Page:A Dictionary of Music and Musicians vol 4.djvu/278

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��considerable effect. The staccato with the wheel is surprisingly brilliant ; the defect of the instru- ment for the listener is its monotony of force and intonation, and for the player the extreme fatigue which the rotary motion induces in the muscles of the right arm. Even in England a clever performer may sometimes (though rarely) be heard about the streets. [E.J.P.]

VIERLING, GEORG. One of those solid, cultivated musicians, who are characteristic of Germany. He was born Sept. 15, 1820, at Frankenthal in the Bavarian Palatinate, where his father was schoolmaster and organist. His education was thoroughly well grounded with a view to a scientific career, and it was not till 1 835, at the Gymnasium at Frankfort, that his musical tendencies asserted themselves. Without neg- lecting his general studies he worked hard at the piano, and afterwards at the organ under J. C. H. Rinck of Darmstadt for two years. 1 843 to 1846 were passed in systematic study under A. B. Marx at Berlin, and in 1847 he became organist of the Oberkirch at Frankfurt-on-the- Oder, conducted the Singakademie there, and was musically active in other ways. After passing a short time at Mayence he took up his permanent residence in Berlin, and founded the Bach-Verein, which did much to advance the study of the great master. For some time past Vierling has withdrawn from active life, and his Bach Society is now conducted by Bargiel.

His works are all in the classical style, and embrace every department : a Symphony, op. 33; Overtures to The Tempest,' 'Maria Stuart,' Im Friihling,' Hermannschlacht,' and 'Die Hexe' ; a PF. trio. op. 51 ; 'Hero and Leander' and 'The Rape of the Sabines,' for Chorus and Orchestra; in addition to Solo and Part-songs, Pianoforte pieces, etc. His last work is a Roman Pilgrims-song of the 7th century, 'O Roma Nobilis,' for 6-part chorus a capella (op. 63). [G.]

VIEUXTEMPS, HENRI, a celebrated violin- player of our own day, born at Verviers, Bel- gium, Feb. 17, i Sao. 1 His father was connected with music, and thus the child grew up in a favourable atmosphere. Through the kindness of a Herr Genin he had instruction from Lecloux, a competent local musician, and by the time he was six played Rode's 5th Concerto in public in the orchestra. In the winter of 1827 he and his father made a tour with Lecloux, in the course of which the boy was heard by De Beriot, who at once adopted him as his pupil, devoted him- self to his thorough musical education, and in 1828 took him to Paris and produced him in public. On De Beriot's departure to Italy in 1831, the boy returned to Brussels, where he re- mained for some time, studying and practising hard, but without any guidance but his own. In 1833 his father took him on a lengthened tour through Germany the first of an enormous series in the course of which he met Guhr,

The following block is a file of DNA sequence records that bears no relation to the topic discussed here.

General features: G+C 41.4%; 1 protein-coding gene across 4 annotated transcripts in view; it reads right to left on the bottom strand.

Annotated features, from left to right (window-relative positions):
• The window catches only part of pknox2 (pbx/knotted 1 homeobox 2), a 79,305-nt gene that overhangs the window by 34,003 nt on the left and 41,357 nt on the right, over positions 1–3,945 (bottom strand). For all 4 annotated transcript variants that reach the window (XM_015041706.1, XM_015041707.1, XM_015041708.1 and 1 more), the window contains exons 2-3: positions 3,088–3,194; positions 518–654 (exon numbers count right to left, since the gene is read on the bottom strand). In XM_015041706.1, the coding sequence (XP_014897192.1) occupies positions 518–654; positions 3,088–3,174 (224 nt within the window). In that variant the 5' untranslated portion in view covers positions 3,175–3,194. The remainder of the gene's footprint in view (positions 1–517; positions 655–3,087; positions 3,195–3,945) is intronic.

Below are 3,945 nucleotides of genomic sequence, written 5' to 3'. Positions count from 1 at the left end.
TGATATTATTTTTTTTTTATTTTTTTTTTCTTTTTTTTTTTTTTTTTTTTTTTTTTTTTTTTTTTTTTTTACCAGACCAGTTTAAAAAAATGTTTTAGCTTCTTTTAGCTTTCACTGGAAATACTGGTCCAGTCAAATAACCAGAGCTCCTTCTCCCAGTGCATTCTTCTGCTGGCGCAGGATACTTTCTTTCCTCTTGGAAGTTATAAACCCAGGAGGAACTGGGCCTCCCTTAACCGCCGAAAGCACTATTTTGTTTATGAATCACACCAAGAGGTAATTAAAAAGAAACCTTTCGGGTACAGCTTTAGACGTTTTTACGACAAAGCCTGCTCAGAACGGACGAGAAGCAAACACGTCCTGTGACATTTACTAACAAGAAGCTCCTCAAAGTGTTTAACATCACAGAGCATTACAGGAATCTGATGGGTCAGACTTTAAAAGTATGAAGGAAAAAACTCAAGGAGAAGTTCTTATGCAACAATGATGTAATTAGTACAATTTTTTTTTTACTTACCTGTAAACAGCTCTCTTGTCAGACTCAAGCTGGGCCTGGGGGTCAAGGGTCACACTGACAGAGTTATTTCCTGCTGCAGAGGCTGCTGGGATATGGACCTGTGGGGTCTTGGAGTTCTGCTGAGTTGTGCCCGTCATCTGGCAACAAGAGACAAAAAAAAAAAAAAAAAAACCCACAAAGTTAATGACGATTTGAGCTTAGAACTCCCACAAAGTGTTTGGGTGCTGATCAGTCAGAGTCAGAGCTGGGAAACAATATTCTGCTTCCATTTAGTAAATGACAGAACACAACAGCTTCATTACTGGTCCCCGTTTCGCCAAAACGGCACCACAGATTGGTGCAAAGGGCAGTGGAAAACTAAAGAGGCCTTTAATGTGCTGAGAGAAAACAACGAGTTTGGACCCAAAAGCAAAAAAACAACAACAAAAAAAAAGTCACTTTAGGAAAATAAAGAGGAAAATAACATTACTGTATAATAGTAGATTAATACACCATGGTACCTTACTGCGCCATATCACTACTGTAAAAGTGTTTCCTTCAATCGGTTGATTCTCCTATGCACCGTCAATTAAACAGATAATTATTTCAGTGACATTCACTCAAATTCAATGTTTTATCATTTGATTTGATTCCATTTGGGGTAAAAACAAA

i The materials for this sketch are supplied by Vieuxtemps' auto- biography published in the Guide Musical, and translated in the Mvtical World, June 25. 1881. and following uos.. by Philharmonic Programmes, the Allg. Uurikaliieht Zeitvng, and other sources.


Spohr, Molique, and other musicians, and heard much music, amongst the rest ' Fidelio.' The journey extended as far as Munich and Vienna, where he excited surprise, not only for his fulness of tone, purity of intonation, and ele- gance of style, but also for the ready way in which he played off a MS. piece of Mayseder's at sight (A. M. Z. 1834, p. 160). He remained in Vienna during the winter, and while there took lessons in counterpoint from Sechter. There too he made the acquaintance of May- seder, Czerny, and others. He also played Bee- thoven's Violin Concerto (at that time a novelty) at one of the Concerts Spirituels. The party then returned northwards by Prague, Dresden, Leipsio (where Schumann welcomed him in a genial article in his 'Neue Zeitschrift '), Ber- lin, and Hamburg. In the spring of 1834 he was in London at the same time with De Beriot, and played for the first time at the Philhar- monic on June 2. a Here too he met Paganini. The winter of 1835 was spent in Paris, where he made a long stay, studying composition under Reicha. After this he began to write. In 1837 he and his father made a second visit to Vienna, and in 1838 they took a journey to Russia, by Warsaw, travelling for part of the way with Henselt. The success was so great as to induce another visit in the following year, when he made the journey by Riga, this time with Servais. On the road he made the acquaintance of Richard Wagner. But a little later, at Narva, he was taken with a serious illness which delayed his arrival for some months, and lost him the winter season of 1838. The summer was spent in the country, mostly in composition Concerto in E, Fantaisie Caprice, etc. both which he produced in the following winter amid the most prodigious enthusiasm ; which was repeated in his native country when he returned, especially at the Rubens FStes in Antwerp (Aug. 1840), where he was decorated with the Order of Leopold, and in Paris, where he played the Concerto at the concert of the Conservatoire, Jan. 12, 1841. He then made a second visit to London, and performed at the Philharmonic Concert of April 19, and at two others of the same series a rare proof of the strong impression he made. The next few years were taken up in another enormous Continental tour, and in a voyage to America in 1844. A large number of compo- sitions (ops. 6 to 19) were published after re- gaining Brussels ; but the strain of the incessant occupation of the tour necessitated a long Kur at Stuttgart. During this he composed his A major Concerto (op. 25),. and played it at Brus- sels in Jan. 1845. In the following autumn he married Miss Josephine Eder, an eminent pianist of Vienna. Shortly after this he accepted an in- vitation to settle in St. Petersburg as Solo Violin to the Emperor, and Professor in the Conser- vatorium, and in Sept. 1846 quitted Western Europe for Russia. In 1852, however, he threw up this strange contract and returned to his old arena and his incessant wanderings. 1853 saw J Moscheles' 'Life.' 1. 304 ; and Philh. Programmes.